Fantasy has been, in recent years, criticized for being too series-dominant. Few authors write stand-alone fantasy novels, and instead you end up with every time you read a new book you end up embroiled in yet another trilogy, of six book series. I suppose that can be frustrating...but not in this case. After reading Unsouled and Soulsmith, I was glad there was another book to read in the Cradle series.
I don't want to spoil anything in the excerpt, so you'll actually need to click on the post if you want to know what this one is all about...
Unsouled, and the Cradle series as a whole, is described as something called martial arts fantasy. The magic system has defined levels of skill, with each skill level gaining distinct abilities and possessing unique attributes. It's not a design that I generally prefer, but it worked well in Unsouled. Which matters, because Unsouled is not necessarily the kind of book that you read for the compelling characters or political drama. You read it for the vivid magical fights.
There's something about dragons that stirs the imagination. Whether they're vicious wyrms, wise, ancient lords, or symbiotic fire lizards, dragons of all shapes and forms seem somehow fascinating (this may have something to do with why so many people go through a "dinosaur phase," which begs the question if fantasy authors writing about dragons simply never quite grew out of it). This can result in dragons, like dwarves, trolls, elves, and other creatures that frequently populate pages in various forms, that seem flat, one-dimensional, or simply indistinct. How many times can we read about how the dragons almost disappeared, but then someone finds and egg and returns the symbiotic dragonriders? So any time I come across a new and interesting take on dragons, I get excited.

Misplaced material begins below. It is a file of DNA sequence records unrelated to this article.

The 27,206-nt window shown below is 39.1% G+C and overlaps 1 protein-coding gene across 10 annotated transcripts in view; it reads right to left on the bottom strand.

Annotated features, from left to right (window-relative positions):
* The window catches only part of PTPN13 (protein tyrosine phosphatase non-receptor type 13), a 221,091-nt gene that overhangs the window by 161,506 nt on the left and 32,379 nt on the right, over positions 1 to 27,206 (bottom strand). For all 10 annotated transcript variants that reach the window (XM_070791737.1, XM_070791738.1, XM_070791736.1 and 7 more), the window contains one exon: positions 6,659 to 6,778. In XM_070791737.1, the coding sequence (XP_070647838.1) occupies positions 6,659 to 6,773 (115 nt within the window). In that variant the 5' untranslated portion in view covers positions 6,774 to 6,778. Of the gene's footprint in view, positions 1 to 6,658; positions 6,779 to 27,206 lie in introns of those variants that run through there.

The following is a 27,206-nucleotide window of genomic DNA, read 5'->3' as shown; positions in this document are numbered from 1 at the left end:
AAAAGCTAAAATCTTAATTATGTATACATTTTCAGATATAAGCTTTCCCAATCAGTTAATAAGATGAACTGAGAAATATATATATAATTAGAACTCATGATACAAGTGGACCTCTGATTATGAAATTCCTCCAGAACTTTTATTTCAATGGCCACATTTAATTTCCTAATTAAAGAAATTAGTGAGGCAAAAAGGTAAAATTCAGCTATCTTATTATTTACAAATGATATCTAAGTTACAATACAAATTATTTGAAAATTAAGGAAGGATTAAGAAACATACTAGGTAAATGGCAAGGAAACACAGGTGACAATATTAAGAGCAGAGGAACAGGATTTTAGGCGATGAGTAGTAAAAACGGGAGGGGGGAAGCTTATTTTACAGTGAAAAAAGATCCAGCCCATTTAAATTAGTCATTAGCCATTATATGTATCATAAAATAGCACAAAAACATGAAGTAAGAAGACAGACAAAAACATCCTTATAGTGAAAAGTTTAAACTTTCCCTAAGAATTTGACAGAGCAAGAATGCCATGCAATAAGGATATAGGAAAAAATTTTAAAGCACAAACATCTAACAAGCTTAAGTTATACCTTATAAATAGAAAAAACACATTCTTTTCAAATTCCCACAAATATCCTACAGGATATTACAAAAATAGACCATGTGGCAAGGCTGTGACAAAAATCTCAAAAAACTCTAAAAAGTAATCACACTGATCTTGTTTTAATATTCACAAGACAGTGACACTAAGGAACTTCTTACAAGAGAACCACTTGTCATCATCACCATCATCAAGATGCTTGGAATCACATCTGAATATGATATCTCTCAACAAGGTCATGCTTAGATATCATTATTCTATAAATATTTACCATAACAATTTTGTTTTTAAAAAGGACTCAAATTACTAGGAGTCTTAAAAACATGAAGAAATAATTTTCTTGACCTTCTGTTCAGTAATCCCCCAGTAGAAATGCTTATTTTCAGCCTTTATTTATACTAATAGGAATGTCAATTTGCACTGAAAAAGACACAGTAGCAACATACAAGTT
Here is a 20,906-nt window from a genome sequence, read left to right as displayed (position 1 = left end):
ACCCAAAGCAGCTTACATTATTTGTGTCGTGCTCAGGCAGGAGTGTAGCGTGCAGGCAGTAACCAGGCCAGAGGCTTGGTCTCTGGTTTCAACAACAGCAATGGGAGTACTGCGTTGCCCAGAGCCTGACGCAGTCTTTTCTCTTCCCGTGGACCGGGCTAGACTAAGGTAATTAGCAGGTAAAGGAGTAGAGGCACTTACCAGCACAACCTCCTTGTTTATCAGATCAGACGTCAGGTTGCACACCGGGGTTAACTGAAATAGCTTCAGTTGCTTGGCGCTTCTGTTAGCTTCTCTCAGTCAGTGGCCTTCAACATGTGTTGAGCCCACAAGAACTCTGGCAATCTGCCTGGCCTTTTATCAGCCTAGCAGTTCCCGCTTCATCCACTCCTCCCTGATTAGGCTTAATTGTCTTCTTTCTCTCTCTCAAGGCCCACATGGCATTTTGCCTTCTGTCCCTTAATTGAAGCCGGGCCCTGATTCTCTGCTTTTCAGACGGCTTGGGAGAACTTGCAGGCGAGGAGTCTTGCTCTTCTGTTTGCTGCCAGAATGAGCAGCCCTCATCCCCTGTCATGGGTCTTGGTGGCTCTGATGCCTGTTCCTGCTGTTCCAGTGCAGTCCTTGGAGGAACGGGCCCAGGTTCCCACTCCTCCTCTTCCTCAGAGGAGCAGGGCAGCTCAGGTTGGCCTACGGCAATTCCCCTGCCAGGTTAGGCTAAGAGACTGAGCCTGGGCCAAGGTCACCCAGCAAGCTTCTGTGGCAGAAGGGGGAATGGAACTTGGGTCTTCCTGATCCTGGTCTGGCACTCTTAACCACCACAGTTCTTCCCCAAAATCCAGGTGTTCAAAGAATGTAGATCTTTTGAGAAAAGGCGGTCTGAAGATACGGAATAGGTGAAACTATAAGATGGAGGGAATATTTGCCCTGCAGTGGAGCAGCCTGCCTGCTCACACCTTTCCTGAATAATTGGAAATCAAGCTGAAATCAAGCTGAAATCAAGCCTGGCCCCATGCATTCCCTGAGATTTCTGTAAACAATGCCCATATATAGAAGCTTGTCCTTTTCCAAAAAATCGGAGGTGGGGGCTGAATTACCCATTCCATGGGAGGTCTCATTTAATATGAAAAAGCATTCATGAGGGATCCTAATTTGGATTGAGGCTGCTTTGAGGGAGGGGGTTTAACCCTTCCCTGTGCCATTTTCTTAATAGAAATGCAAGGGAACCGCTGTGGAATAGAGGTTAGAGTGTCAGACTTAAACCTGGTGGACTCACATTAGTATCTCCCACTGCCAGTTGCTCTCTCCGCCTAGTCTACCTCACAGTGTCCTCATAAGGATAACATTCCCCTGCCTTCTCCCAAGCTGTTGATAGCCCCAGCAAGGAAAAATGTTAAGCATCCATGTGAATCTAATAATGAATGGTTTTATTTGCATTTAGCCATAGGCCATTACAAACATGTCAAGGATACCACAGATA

A lot of very strange things can, and do, happen on a world that is flat, and is carried on the backs of four elephants perched upon the shell of the great turtle A'Tuan. Terry Pratchett's world and stories seem, on the surface, to be plainly fun. And they are that. Lighthearted and amusing, his stories don't feel heavy, but despite their facade, they in many cases convey unexpected significance. The well-meaning Watch Captain Vimes does just that as he investigates a dwarfish murder.
After five books, Brent Weeks's Lightbringer series concluded with The Burning White, which I reviewed in the previous post. Since it is the end of a series, I wanted to do a review of the series as a whole, to accompany the review of the final book.
I will fully admit that I devoured The Burning White after my re-read of the Lightbringer series, by Brent Weeks. I'll be posting a review of that book, specifically, here, and will also make a later post reviewing the series as a whole. Now, I'm not some kind of literary critic, but I have read a lot of genre fiction, and I have a good idea of what I like to see. That being said, what I like to see may not be the same as what you like to see.
Ultra-tough, misunderstood desert cultures can be a slightly overused trope in fantasy writing, especially alternative world fantasy. They often crop up as the much-needed army for the beset hero, at just the right time, after the hero properly impresses them and meets some ancient prophecy. It might be that the origin of this tendency lies with DUNE.
The Unfettered anthologies are collections of short stories collected and set forth by Shawn Speakman, and are something of a "who's who" of fantasy writers. Genre heavyweights like Terry Brooks, Brandon Sanderson, Patrick Rothfuss, and dozens of others have contributed stories to the anthologies since the first Unfettered was released.